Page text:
Alt+SHIFT: R. Kalmanzon’s Quiet Heroism

Yitzchak Blau Tradition Online | November 9, 2023

Alt+SHIFT is the keyboard shortcut allowing us quick transition between input languages on our keyboards—for many readers of TRADITION that’s the move from Hebrew to English (and back again). Yitzchak Blau continues this Tradition Online series offering his insider’s look into trends, ideas, and writings in the Israeli Religious Zionist world helping readers from the Anglo sphere to Alt+SHIFT and gain insight into worthwhile material available only in Hebrew. See the archive of all columns in this series.

Photo: Yossi Aloni

When one family undergoes multiple tragedies, it somehow seems far worse than several individual families with one such heartbreak. R. Benny Kalmanzon, former Rosh Yeshiva of Otniel, has experienced far too much suffering. In 2016, his brother-in-law, R. Miki Mark, was killed by a Palestinian terrorist. His son Elchanan Kalmanzon was murdered on October 7th while heroically saving many members of Kibbutz Be’eri. Last week, R, Miki’s son Pedaya Mark, R. Benny’s nephew, who had been injured in the shooting that killed his father, fell in the battle in Gaza. (Another of the Mark children, Shlomi, was killed in an auto accident years ago.) All this on top of the memory of the 2002 terrorist attack in R. Benny’s yeshiva. One does not know how to provide any consolation but we shall try to honor the family in this installment of Alt+SHIFT. After he lost his son, R. Benny was interviewed in Makor Rishon by Yair Sheleg, and what he says from within his mourning is noteworthy, impressive, and instructive.

Benny grew up in a world greatly affected by the evils of the first half of the twentieth century. His father was the only survivor from a Polish family and his mother was the sole remnant of a Russian family. Religious observance in his home in Haifa was sporadic, and the young Benny Kalmanzon only started attending yeshiva in the twelfth grade. He then proceeded on to Yeshivat HaKotel where he grew close to Rav Shagar z”l. Perhaps his upbringing enabled him to have a greater understanding of the broad range of Jewish experience.

What led to the Hamas massacre? R. Benny mentions two important factors. First, the arrogance of those who think they have all the answers, an arrogance similar to that which proved pernicious before the Yom Kippur War. People in the security establishment expressed misplaced confidence that Hamas was incapable of a major terrorist operation. Secondly, “our enemies smelled the weakness that we projected in the last year” (a year of harsh internal disputes). R. Benny distinguishes between debate (mahloket) and discord (kituv). The former is an open and enriching dialogue while the latter is closed to learning and demonizes the opposition. Too much of Israeli public discourse consists of discordant kituv.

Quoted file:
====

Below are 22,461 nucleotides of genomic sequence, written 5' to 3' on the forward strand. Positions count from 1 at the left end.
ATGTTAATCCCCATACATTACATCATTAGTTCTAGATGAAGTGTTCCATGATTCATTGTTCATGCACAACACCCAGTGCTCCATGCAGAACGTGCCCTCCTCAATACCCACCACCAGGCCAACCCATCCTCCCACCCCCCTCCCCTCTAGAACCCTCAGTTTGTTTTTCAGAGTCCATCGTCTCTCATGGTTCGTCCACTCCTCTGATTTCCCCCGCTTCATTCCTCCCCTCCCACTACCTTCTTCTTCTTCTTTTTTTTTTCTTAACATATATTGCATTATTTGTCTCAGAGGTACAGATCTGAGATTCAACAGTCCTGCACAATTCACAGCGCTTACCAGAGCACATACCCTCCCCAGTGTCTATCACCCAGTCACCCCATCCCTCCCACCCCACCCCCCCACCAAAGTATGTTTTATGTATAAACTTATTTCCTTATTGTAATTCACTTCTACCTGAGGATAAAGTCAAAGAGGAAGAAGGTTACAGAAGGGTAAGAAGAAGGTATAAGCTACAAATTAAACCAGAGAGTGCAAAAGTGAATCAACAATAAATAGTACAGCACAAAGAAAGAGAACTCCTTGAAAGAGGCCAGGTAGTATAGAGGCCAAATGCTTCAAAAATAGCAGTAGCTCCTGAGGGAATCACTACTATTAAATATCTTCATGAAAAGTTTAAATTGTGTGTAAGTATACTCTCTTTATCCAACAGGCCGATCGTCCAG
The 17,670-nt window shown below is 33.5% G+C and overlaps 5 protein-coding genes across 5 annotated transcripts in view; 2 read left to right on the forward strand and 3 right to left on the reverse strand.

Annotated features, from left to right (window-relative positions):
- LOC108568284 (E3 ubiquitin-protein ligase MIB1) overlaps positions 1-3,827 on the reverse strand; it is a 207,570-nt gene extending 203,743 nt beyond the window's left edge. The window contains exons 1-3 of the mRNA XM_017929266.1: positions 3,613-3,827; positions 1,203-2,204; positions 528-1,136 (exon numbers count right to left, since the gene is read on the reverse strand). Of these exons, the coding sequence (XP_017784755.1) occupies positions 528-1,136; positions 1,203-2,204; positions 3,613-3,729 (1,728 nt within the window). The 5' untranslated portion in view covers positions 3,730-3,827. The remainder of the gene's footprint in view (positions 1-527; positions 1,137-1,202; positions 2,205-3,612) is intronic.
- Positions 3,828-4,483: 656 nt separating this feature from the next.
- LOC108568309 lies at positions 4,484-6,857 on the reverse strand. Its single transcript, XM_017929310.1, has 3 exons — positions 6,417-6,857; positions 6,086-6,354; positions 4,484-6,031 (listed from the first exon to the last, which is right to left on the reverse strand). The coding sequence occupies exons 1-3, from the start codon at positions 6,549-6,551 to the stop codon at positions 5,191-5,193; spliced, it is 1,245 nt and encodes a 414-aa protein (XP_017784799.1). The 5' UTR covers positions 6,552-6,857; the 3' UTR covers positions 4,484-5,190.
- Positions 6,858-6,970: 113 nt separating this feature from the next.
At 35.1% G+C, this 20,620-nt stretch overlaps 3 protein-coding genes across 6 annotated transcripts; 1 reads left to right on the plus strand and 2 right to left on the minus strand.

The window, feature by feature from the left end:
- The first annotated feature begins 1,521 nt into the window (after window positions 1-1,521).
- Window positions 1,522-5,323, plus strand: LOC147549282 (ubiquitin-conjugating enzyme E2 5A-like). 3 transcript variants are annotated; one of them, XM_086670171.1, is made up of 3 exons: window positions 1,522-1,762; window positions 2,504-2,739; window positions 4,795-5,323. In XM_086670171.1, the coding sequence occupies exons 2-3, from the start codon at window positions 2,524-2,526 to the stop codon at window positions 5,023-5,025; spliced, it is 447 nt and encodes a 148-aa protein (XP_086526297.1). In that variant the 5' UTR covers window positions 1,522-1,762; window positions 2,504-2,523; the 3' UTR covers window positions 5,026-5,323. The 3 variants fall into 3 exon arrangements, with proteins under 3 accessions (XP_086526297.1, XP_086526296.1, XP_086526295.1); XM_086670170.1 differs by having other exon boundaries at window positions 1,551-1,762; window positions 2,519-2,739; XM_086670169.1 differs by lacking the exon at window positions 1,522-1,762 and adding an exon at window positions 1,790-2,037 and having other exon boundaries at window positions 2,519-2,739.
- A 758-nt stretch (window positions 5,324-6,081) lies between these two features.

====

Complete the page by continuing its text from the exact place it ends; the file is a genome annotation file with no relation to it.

Benny calls for educating people towards greater complexity. “We need rightists/leftists or religious secularists who take from various worlds.” There are serious flaws on both right and left. He opposed the evacuation of Gush Katif but was against refusing orders. Therefore, he feels he has the right to say that the threat of refusal by reservists protesting judicial reform to show up for duty was a problematic crossing of a line. (Thankfully, the massive spirit of service post-Simhat Torah proved these were troubling but idle threats.)

The ability of a rabbi to see the flaws of our religious community is quite refreshing. Israeli secularists are afraid that current demographic trends mean that they will soon be a minority in the Jewish state. “Therefore, it is our responsibility to alleviate the concerns about religious rule. Most of my life, I have been involved in Torah and teaching Torah, but due to the manner in which the religious community currently appears, I would also be frightened of religious rule.”

The flip side is R. Benny’s ability to see good in secular culture. He is highly critical of the idea that secular Jewry is no more than the proverbial “empty wagon,” devoid of values. Their wagon is not empty, but even those who think it is should have the good sense not to say it. “Where is the dignity of the other? Where is the [healthy] culture of debate? Kabbalah teaches us that all things that attract must contain a certain power. If being left-wing or secular draws many, it must have something serious to it.”

Let us close by acknowledging the tremendous heroism of Elchanan Kalmanzon z”l. When he received the news on Simhat Torah morning, he immediately traveled, together with a brother and a nephew, to the settlements near Azza since he had expertise in fighting terrorists, though he had not received an army call-up. They decided to go to the most chaotic location, Kibbutz Be’eri. For fourteen hours, they went from house to house rescuing Israelis who had been in hiding all day. Tragically, they encountered a dark house where a terrorist was hiding. That wicked one shot and fatally wounded Elchanan. Regarding the Kalmanzon family, we can say that the son’s incredible bravery and sacrifice and the father’s amazing ability to offer such wise and sensitive counsel when he might be consumed with anger and grief are awe-inspiring, each in their own way. May the Kalmanzon and Mark families know no more loss.

Yitzchak Blau, Rosh Yeshivat Orayta in Jerusalem’s Old City, is an Associate Editor of TRADITION. Read R. Blau’s review of R. Kalmanzon’s book on the aggadot of Hurban

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